Did You Know?

Fourteen men and no women have been

executed in the United States in 2017.

February 17, 2017

IDPN 2017 Issue 07

 

Iran: On Sunday, February 12, 2017, two prisoners were executed by hanging at Mashhad’s Vakilabad Prison.  The two prisoners, who were not named, were both convicted of separate murders in 2007.

 

On Monday, February 13, 2107, seven unnamed prisoners were executed by hanging at Qom’s Langround Prison.  All were executed on drug related charges.  A human rights agency has identified one of the executed individuals as Saeed Shokri, who was allegedly denied a retrial and proper appeals.

 

Also on February 13, three prisoner were executed by hanging at Zabol.  Their names and crimes were not reported.

 

 

Singapore:  In July of 2013, Iskander Rahmat broke into the home of 67-year-old Tan Boon Sin with the intention of stabbing Tan to death and robbing him.  During the course of the murder, Tan’s 42-year-old son Chee Heong arrived at the house.  Iskander also killed him.  Iskander was a police officer at the time, although was facing bankruptcy and dismissal from the police force.  Tan and Chee both died from their stab wounds, although Chee managed to escape the house before collapsing in front of Iskander’s escape vehicle.  Iskander ran Chee over and dragged his body nearly half a mile before it was dislodged.  Iskander has been sentenced to death.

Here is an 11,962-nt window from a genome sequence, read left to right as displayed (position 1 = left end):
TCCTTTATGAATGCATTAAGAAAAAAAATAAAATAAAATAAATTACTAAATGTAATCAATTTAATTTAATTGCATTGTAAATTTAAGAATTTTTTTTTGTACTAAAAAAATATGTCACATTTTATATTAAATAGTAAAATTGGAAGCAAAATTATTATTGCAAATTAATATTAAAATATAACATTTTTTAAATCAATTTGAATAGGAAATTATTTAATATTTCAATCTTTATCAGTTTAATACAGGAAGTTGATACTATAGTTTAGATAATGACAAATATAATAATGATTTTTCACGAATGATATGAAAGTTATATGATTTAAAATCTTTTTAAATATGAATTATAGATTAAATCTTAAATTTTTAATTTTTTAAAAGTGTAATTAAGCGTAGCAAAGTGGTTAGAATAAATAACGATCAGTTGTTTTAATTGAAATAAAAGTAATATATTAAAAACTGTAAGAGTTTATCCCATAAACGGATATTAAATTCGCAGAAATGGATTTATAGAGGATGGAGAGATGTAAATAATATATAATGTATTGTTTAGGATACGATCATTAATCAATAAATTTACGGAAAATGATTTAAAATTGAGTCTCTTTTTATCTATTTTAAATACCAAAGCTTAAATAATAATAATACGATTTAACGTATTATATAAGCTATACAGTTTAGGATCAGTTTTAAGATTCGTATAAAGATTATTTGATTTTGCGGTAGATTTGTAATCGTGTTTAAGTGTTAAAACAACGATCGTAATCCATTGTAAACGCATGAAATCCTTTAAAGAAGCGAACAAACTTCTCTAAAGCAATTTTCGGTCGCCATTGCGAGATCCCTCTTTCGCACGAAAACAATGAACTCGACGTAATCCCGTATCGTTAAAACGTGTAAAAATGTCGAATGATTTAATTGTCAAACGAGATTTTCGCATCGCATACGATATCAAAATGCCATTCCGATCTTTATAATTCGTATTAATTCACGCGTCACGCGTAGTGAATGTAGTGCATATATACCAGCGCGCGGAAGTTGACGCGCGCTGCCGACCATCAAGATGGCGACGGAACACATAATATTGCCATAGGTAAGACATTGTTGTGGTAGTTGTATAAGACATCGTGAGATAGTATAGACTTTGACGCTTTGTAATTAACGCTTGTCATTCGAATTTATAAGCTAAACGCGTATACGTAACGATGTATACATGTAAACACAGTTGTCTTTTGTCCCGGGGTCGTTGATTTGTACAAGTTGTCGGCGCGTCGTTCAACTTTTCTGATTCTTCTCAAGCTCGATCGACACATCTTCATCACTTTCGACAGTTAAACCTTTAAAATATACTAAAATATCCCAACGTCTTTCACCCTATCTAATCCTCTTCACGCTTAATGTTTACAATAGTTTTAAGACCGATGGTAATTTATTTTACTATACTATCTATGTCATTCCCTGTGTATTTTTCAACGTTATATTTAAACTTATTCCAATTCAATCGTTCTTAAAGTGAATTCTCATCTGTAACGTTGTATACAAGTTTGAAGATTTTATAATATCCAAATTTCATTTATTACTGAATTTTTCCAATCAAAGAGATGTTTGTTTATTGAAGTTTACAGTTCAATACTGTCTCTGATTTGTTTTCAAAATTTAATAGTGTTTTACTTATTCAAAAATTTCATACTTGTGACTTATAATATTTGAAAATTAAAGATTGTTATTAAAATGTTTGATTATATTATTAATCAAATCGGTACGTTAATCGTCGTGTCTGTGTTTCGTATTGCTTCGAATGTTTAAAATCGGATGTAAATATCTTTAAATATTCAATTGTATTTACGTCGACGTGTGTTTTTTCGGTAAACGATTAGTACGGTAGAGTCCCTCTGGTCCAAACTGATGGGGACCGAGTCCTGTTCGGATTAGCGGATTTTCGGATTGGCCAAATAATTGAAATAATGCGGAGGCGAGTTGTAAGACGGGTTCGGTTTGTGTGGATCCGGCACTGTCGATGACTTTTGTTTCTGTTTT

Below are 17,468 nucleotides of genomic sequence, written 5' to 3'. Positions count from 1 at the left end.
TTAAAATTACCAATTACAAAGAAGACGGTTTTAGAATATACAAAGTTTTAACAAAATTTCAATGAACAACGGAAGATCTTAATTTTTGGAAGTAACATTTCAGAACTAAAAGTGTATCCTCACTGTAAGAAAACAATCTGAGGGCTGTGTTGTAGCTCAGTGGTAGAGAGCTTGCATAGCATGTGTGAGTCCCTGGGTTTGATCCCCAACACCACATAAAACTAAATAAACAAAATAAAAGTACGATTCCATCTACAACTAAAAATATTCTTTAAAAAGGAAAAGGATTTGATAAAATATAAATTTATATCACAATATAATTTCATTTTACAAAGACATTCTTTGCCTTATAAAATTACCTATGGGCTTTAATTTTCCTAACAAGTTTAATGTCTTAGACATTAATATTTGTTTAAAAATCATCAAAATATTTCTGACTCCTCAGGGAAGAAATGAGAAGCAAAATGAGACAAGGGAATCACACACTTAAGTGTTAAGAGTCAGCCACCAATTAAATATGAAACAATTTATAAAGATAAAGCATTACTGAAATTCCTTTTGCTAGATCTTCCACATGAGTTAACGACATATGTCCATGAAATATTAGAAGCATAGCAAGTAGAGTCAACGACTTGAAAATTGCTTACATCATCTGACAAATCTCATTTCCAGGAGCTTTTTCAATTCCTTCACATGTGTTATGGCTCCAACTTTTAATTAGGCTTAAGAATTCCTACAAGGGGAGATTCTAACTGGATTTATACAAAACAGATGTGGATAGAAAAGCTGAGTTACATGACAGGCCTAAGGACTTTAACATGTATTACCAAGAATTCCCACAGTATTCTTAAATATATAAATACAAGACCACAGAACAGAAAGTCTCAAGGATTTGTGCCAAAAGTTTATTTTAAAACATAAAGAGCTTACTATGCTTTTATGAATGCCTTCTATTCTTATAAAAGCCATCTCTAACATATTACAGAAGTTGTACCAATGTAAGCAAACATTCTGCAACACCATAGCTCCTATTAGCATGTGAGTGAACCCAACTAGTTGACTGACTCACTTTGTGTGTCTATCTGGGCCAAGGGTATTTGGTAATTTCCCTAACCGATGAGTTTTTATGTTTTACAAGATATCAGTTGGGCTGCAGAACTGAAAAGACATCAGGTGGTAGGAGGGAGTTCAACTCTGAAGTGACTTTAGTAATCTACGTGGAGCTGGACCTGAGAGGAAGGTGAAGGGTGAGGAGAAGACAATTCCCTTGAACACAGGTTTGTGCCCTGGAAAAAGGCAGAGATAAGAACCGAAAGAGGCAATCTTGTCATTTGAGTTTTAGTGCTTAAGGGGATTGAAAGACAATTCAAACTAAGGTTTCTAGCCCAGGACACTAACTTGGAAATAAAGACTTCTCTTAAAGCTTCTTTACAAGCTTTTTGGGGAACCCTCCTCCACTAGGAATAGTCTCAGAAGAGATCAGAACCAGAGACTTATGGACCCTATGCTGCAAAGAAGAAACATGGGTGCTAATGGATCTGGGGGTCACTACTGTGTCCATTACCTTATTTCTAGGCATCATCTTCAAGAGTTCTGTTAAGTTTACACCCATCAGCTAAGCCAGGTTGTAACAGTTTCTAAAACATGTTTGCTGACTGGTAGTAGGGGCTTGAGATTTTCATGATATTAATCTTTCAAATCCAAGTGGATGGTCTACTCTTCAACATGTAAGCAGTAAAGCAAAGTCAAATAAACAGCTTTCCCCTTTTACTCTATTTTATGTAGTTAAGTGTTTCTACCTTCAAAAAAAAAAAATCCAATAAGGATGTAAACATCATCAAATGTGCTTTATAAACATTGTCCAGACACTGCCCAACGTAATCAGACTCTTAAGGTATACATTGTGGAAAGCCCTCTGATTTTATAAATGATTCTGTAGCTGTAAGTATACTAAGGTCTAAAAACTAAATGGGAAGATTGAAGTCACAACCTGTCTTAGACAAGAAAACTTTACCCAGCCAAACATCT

United States of America: Raymond Tibbetts was scheduled to be executed on Wednesday, February 15, 2017, in Ohio.  His execution has been rescheduled to July 26, 2017.  Raymond is convicted of his wife, Judith Sue Crawford, and 67-year-old Fred Hicks on November 6, 1997, inside of Fred’s Cincinnati home, where they all lived.  Read more about Raymond, and the ongoing legal problems in Ohio, here.

 

Ronald Phillips was scheduled to be executed on Wednesday, February 15, 2017, in Ohio.  His execution has been rescheduled for May 10, 2017.  It is the latest execution date for Ronald, who has had numerous execution dates rescheduled due to ongoing legal challenges to Ohio’s execution protocol.  Ronald is convicted of the murdering 3-year-old Sheila Marie Evans on January 18, 1993.  Read more about Ronald, and the ongoing legal problems in Ohio, here.